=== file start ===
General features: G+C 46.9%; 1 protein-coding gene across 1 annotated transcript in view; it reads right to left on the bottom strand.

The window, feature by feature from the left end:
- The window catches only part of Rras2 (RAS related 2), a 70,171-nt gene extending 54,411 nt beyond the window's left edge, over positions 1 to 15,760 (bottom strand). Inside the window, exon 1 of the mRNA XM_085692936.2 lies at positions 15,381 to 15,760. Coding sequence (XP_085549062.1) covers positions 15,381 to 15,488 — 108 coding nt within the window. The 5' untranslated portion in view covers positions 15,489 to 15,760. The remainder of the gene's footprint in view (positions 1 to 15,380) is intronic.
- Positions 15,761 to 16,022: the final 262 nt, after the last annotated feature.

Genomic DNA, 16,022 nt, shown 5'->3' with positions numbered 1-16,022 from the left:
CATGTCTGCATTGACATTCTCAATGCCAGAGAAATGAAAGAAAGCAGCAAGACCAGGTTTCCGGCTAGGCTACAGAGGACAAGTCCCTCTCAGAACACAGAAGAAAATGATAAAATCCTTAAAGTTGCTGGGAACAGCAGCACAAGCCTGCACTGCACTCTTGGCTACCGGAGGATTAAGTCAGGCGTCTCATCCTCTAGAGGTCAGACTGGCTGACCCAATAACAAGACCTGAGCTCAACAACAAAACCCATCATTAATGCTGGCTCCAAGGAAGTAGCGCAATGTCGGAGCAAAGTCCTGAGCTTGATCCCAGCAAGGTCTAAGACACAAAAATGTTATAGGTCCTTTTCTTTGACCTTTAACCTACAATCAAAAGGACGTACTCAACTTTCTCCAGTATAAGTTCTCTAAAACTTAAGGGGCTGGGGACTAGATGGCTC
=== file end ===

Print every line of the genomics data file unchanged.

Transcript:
General features: G+C 46.9%; 1 protein-coding gene across 1 annotated transcript in view; it reads right to left on the bottom strand.

The window, feature by feature from the left end:
- The window catches only part of Rras2 (RAS related 2), a 70,171-nt gene extending 54,411 nt beyond the window's left edge, over positions 1 to 15,760 (bottom strand). Inside the window, exon 1 of the mRNA XM_085692936.2 lies at positions 15,381 to 15,760. Coding sequence (XP_085549062.1) covers positions 15,381 to 15,488 — 108 coding nt within the window. The 5' untranslated portion in view covers positions 15,489 to 15,760. The remainder of the gene's footprint in view (positions 1 to 15,380) is intronic.
- Positions 15,761 to 16,022: the final 262 nt, after the last annotated feature.

Genomic DNA, 16,022 nt, shown 5'->3' with positions numbered 1-16,022 from the left:
CATGTCTGCATTGACATTCTCAATGCCAGAGAAATGAAAGAAAGCAGCAAGACCAGGTTTCCGGCTAGGCTACAGAGGACAAGTCCCTCTCAGAACACAGAAGAAAATGATAAAATCCTTAAAGTTGCTGGGAACAGCAGCACAAGCCTGCACTGCACTCTTGGCTACCGGAGGATTAAGTCAGGCGTCTCATCCTCTAGAGGTCAGACTGGCTGACCCAATAACAAGACCTGAGCTCAACAACAAAACCCATCATTAATGCTGGCTCCAAGGAAGTAGCGCAATGTCGGAGCAAAGTCCTGAGCTTGATCCCAGCAAGGTCTAAGACACAAAAATGTTATAGGTCCTTTTCTTTGACCTTTAACCTACAATCAAAAGGACGTACTCAACTTTCTCCAGTATAAGTTCTCTAAAACTTAAGGGGCTGGGGACTAGATGGCTC